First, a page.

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Zombie Student Loan Debt: How to Handle Old Bills You Thought You Paid

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Content was accurate at the time of publication.

Americ McCullagh was so desperate to rid herself of more than $40,000 in student loan debt that she used her home’s equity to do it.

“I got rid of most or all my [files] about my student loans,” said McCullagh, who went to school for six years to get an occupational therapy degree. She remembered thinking: “Why would I need it? It’s over.”

Eleven years later, however, McCullagh’s lender started sending her notices about outstanding dues on apparent zombie student loan debt. At first, she trashed these Sallie Mae envelopes without giving them much thought. But when the mail started piling up, she unsealed one to receive an unfortunate surprise.

Sallie Mae claimed she had paid off all her debt — except for about $150. After more than a decade of interest had accrued and capitalized, her zombie student loan debt approached $12,000.

Zombie debt: Receiving old student loan bills

Zombie student loan debt refers to unpaid loans that linger for years, adversely affecting your finances without you being aware of it. It could still be lurking because:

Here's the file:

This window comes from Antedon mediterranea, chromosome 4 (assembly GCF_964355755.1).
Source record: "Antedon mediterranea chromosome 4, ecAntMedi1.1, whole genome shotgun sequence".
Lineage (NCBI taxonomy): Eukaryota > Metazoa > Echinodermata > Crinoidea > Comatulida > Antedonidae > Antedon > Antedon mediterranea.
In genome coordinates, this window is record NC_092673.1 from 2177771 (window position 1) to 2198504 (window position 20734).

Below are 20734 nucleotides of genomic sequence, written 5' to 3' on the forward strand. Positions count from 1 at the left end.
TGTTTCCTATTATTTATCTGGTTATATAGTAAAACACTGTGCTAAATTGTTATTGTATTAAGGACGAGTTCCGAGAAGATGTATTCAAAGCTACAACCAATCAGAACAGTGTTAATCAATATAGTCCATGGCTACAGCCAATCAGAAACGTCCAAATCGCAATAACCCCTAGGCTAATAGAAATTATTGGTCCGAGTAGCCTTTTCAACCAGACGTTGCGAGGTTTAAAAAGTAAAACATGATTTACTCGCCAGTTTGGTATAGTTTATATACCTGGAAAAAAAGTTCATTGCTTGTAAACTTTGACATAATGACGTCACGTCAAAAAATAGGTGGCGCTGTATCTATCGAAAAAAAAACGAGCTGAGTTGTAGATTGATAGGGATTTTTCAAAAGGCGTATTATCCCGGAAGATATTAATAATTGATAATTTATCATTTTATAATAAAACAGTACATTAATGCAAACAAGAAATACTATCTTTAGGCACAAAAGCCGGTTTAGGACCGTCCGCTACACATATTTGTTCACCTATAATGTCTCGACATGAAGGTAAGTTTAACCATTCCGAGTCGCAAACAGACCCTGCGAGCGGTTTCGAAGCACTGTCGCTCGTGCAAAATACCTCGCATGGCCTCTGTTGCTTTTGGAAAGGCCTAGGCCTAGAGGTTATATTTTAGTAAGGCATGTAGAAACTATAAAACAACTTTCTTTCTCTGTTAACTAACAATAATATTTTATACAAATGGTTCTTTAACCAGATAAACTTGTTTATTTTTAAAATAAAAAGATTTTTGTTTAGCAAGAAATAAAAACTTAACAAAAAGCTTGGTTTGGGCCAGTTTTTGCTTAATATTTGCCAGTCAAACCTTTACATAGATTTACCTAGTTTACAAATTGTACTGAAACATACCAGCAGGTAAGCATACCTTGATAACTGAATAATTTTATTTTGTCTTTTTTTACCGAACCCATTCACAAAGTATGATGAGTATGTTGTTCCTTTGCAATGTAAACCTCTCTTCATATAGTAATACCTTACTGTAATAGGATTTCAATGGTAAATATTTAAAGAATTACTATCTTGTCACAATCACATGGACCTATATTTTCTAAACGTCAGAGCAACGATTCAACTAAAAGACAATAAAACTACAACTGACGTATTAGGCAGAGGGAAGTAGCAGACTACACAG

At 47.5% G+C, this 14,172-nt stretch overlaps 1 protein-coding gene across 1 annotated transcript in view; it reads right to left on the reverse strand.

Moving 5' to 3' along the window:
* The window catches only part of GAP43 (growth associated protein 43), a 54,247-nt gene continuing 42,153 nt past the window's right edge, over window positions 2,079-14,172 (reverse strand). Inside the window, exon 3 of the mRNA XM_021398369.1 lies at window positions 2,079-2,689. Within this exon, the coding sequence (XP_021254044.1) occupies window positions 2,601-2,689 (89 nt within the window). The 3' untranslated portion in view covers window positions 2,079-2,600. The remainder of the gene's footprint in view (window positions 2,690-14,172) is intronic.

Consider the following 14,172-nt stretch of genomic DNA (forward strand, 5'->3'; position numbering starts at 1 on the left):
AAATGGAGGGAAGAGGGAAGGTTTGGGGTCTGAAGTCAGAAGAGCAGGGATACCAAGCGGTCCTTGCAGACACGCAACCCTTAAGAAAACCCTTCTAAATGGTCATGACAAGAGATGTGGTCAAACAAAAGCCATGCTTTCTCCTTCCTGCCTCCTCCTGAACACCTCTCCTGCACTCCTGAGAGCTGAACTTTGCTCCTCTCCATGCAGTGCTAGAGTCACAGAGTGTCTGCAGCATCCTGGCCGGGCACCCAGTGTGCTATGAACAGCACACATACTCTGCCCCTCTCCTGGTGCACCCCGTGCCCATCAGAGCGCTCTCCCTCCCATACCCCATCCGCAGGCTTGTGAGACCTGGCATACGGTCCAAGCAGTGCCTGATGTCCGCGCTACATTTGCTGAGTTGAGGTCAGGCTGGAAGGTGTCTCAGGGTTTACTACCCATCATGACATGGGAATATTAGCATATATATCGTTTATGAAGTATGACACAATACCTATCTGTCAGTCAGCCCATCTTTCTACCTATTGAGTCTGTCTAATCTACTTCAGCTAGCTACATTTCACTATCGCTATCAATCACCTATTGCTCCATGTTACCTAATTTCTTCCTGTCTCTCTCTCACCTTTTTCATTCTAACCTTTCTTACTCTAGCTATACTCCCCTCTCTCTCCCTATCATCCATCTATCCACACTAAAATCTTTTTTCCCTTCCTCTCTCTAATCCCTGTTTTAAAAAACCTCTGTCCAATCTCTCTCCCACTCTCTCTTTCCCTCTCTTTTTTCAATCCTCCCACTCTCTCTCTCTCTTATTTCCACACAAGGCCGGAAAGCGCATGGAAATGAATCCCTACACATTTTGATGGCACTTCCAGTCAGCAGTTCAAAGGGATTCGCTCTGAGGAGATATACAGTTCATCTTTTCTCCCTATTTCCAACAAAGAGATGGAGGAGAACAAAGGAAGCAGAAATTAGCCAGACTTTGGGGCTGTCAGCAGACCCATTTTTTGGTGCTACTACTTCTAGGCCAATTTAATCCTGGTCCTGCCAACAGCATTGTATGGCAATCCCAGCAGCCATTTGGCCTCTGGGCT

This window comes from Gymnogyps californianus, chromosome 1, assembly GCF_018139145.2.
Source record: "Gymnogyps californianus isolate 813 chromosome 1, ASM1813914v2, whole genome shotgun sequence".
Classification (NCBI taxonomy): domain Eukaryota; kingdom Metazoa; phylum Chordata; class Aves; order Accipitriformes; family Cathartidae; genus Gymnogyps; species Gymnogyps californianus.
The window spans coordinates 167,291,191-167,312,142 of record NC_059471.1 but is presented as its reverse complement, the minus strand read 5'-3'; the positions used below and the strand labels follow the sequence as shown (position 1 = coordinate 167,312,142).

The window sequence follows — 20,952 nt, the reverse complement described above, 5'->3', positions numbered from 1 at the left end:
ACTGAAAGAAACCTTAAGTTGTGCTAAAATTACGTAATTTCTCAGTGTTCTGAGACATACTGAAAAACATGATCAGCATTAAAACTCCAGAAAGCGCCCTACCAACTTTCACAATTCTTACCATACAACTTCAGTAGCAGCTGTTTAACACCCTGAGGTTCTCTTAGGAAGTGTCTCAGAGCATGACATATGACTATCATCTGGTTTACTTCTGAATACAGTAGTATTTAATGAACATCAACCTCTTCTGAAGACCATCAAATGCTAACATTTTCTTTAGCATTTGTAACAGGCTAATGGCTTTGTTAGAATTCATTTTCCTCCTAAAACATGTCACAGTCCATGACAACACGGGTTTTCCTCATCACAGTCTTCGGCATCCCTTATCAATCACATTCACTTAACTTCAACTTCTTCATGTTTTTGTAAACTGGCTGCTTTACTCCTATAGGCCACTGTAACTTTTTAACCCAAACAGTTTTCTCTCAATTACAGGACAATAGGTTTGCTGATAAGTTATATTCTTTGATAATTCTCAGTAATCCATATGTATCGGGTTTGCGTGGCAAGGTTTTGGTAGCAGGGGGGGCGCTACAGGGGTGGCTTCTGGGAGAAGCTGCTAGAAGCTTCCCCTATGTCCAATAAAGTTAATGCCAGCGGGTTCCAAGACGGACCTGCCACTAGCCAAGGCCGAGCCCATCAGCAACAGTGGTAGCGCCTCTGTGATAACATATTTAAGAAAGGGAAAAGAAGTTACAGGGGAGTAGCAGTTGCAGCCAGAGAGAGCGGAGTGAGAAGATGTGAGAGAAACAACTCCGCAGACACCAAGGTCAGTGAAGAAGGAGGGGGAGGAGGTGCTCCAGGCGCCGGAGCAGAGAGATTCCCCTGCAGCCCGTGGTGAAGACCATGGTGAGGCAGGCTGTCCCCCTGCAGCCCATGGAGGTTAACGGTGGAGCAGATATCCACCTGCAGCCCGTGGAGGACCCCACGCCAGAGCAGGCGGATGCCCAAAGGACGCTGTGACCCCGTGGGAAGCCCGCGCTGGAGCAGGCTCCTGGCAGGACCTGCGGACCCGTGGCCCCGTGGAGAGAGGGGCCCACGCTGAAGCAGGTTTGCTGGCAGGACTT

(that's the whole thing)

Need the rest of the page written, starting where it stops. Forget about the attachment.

• The loan was sold to another lender, and its account history was incomplete
  • It was borrowed in your name — but you’re a victim of identity theft
  • The debt’s statute of limitations was reset (in the case of private student loans), making it possible for creditors to renew collection attempts
  • The debt wasn’t included as a discharge during a bankruptcy proceeding

In McCullagh’s case, it took eight hours, spanning a dozen phone calls to Sallie Mae customer service.

“I called them up one Friday [when] I was off from work,” she said. “I was crying, and people were hanging up on me. … On the 12th phone call, I got this lady who took pity on me.”

They figured out that McCullagh’s zombie student loan debt wasn’t completely paid off because of a timing snafu. Her bank paid off her loans a few days after Sallie Mae had imposed that $150 of interest.

“Of course I would have paid it,” she said, “but I didn’t know because they never told me.”

How to handle ‘past due’ notices for zombie student loan debt

What can you do about haunting zombie student loan debt? Follow these steps.

Double-check that the zombie debt is, in fact, yours

If you’re like McCullagh, you might have tossed out all your student loan records once you became free of your college debt. Instead of helplessly rummaging through your closets, there are ways to find your transaction history online.

For federal loans: 

  • Visit the Federal Student Aid (FSA) website. You’ll be able to view not only your balance, but also your loan servicer. If the company contacting you doesn’t match, it could be a collection agency working on behalf of the servicer, or it could be a scam.
  • If you’re unable to find your loans via the FSA, contact your state’s higher education authority for assistance. You can find your state’s agency via the Department of Education.

For private loans: 

  • Contact your original lender.